So we have provided technical assistance to help develop smart agreements, and we have used our diplomatic assets and convening power to bring all the players to the table.
Basically, all of these efforts require the same fundamental ingredient: cooperation. But we have to remember that these are countries that have not always gotten along. As with all neighboring nations, the interests of one sometimes conflict with the interests of another. In Central Asia, upstream and downstream countries are still working to sort out water rights, while the vestiges of Soviet cartography like ill-defined borders and assorted exclaves do not make life any easier. I want to point out that this slide shows each of these enclaves. My favorite one is Sokh, which appears as “Sox” on the map. It is located entirely within the territory of Kyrgyzstan, administered by Uzbekistan, and the population is predominantly Tajik. So this gives you a sense of how complex the relationships can be. Partly as a result of this history of conflicting national interests, Central Asia is now one of the least economically integrated regions in the world. You can see the effect that has had in this slide. The only two regions with a lower degree of integration are the Pacific Islands – these are small, widely dispersed island nations – and South Asia, where internal trade is limited by tension between India and Pakistan.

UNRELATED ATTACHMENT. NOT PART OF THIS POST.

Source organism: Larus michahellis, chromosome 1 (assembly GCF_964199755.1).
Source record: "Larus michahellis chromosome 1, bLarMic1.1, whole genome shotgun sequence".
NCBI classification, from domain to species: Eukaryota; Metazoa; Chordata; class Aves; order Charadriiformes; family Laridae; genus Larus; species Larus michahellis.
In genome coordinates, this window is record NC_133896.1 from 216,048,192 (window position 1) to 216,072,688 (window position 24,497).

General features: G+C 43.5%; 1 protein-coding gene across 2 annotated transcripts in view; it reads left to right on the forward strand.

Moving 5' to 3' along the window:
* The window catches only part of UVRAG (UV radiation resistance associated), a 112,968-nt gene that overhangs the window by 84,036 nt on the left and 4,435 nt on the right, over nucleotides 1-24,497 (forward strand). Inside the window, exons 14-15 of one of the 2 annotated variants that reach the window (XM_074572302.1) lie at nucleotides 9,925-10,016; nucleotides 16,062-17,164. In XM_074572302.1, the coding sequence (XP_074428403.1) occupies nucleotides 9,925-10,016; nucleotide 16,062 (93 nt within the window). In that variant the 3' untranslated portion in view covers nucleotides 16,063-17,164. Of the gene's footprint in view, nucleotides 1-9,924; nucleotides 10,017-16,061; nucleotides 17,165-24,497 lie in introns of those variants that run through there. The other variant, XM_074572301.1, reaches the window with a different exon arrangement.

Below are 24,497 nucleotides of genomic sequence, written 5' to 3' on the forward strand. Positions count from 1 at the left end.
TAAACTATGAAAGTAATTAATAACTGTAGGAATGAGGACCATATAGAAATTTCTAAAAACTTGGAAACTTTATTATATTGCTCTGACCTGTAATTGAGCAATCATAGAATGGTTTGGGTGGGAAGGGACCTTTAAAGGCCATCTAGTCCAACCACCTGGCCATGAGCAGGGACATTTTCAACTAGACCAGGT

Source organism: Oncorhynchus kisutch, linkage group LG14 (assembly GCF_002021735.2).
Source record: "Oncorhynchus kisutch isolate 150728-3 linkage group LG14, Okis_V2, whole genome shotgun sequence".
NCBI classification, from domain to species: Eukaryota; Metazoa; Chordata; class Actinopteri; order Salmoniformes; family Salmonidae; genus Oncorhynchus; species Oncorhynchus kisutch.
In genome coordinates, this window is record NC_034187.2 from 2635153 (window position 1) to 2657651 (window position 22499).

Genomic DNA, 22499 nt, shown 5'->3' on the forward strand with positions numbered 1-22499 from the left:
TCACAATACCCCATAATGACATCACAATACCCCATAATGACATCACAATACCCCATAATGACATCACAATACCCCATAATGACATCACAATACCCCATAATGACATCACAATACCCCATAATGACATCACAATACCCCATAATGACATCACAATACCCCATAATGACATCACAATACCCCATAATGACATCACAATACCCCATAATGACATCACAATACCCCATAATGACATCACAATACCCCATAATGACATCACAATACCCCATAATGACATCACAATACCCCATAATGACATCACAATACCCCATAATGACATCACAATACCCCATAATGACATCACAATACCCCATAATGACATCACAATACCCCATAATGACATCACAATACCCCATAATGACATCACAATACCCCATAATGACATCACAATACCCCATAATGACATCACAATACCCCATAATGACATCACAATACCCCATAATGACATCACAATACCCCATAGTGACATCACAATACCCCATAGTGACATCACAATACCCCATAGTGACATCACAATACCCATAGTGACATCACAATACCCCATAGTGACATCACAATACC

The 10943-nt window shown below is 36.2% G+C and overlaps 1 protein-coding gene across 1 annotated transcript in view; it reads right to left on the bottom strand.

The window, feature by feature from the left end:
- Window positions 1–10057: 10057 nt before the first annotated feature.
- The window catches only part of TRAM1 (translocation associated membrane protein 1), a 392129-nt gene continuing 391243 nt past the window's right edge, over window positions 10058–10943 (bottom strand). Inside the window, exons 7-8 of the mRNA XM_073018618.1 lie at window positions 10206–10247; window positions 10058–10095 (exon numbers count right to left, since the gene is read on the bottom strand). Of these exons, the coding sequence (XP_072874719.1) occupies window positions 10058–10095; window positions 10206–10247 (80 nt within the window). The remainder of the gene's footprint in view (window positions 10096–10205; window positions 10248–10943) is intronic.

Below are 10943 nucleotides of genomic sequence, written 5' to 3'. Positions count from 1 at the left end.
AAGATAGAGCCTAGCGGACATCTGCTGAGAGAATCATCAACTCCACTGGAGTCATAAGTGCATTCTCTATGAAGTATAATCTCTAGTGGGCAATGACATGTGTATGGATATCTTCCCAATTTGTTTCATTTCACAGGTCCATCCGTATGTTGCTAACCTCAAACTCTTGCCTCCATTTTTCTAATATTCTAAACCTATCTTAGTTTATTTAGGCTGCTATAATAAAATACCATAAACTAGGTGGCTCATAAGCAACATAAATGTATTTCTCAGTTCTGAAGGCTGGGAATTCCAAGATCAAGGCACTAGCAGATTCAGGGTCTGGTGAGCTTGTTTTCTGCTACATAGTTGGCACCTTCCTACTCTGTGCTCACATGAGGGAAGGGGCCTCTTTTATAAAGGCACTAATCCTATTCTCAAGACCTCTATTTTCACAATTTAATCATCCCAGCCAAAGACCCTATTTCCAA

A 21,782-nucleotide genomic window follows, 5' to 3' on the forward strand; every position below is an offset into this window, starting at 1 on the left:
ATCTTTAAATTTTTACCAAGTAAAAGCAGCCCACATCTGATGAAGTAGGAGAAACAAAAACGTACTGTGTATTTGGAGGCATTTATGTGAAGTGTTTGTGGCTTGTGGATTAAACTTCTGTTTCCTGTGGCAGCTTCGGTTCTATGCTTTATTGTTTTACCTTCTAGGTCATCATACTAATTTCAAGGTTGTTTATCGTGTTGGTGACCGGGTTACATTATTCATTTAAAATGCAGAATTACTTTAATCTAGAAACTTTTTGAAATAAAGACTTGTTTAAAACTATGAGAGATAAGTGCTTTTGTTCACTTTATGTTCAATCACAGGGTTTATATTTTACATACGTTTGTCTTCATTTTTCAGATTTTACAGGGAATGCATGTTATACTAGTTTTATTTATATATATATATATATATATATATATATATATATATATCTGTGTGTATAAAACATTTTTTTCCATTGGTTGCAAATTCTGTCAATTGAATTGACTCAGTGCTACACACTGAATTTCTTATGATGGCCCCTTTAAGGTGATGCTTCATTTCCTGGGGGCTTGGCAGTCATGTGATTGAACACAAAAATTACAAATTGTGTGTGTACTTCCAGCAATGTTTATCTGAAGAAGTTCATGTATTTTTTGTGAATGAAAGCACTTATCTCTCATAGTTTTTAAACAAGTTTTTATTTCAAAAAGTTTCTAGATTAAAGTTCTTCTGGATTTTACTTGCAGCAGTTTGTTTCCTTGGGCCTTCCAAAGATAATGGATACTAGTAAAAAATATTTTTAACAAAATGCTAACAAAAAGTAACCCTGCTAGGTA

But, again, the calculus is beginning to change. With Secretary Kerry’s leadership and some tremendous work by our diplomats in Foggy Bottom and out in the field, we have brought together, for the first time, all five foreign ministers into formalized consultations. The series of photos you are seeing, by the way, were taken during the Secretary’s visit to Samarkand. This past November we held the first C5+1 meeting in Samarkand, and we’ll hold the next one in Washington this summer.
In the meantime, we’re standing up some C5+1 working groups that will focus on economic connectivity, the environment, and security. We intend to get a lot more out of these meetings than just fact sheets and joint statements: we intend to use this diplomatic format to build stronger relationships, break down barriers to trust, and make progress on tough regional problems. And this isn’t just what we want: it’s what the leaders of the five countries say they want as well. We’ll see in the coming months whether we can succeed in making the C5+1 into something that gets results.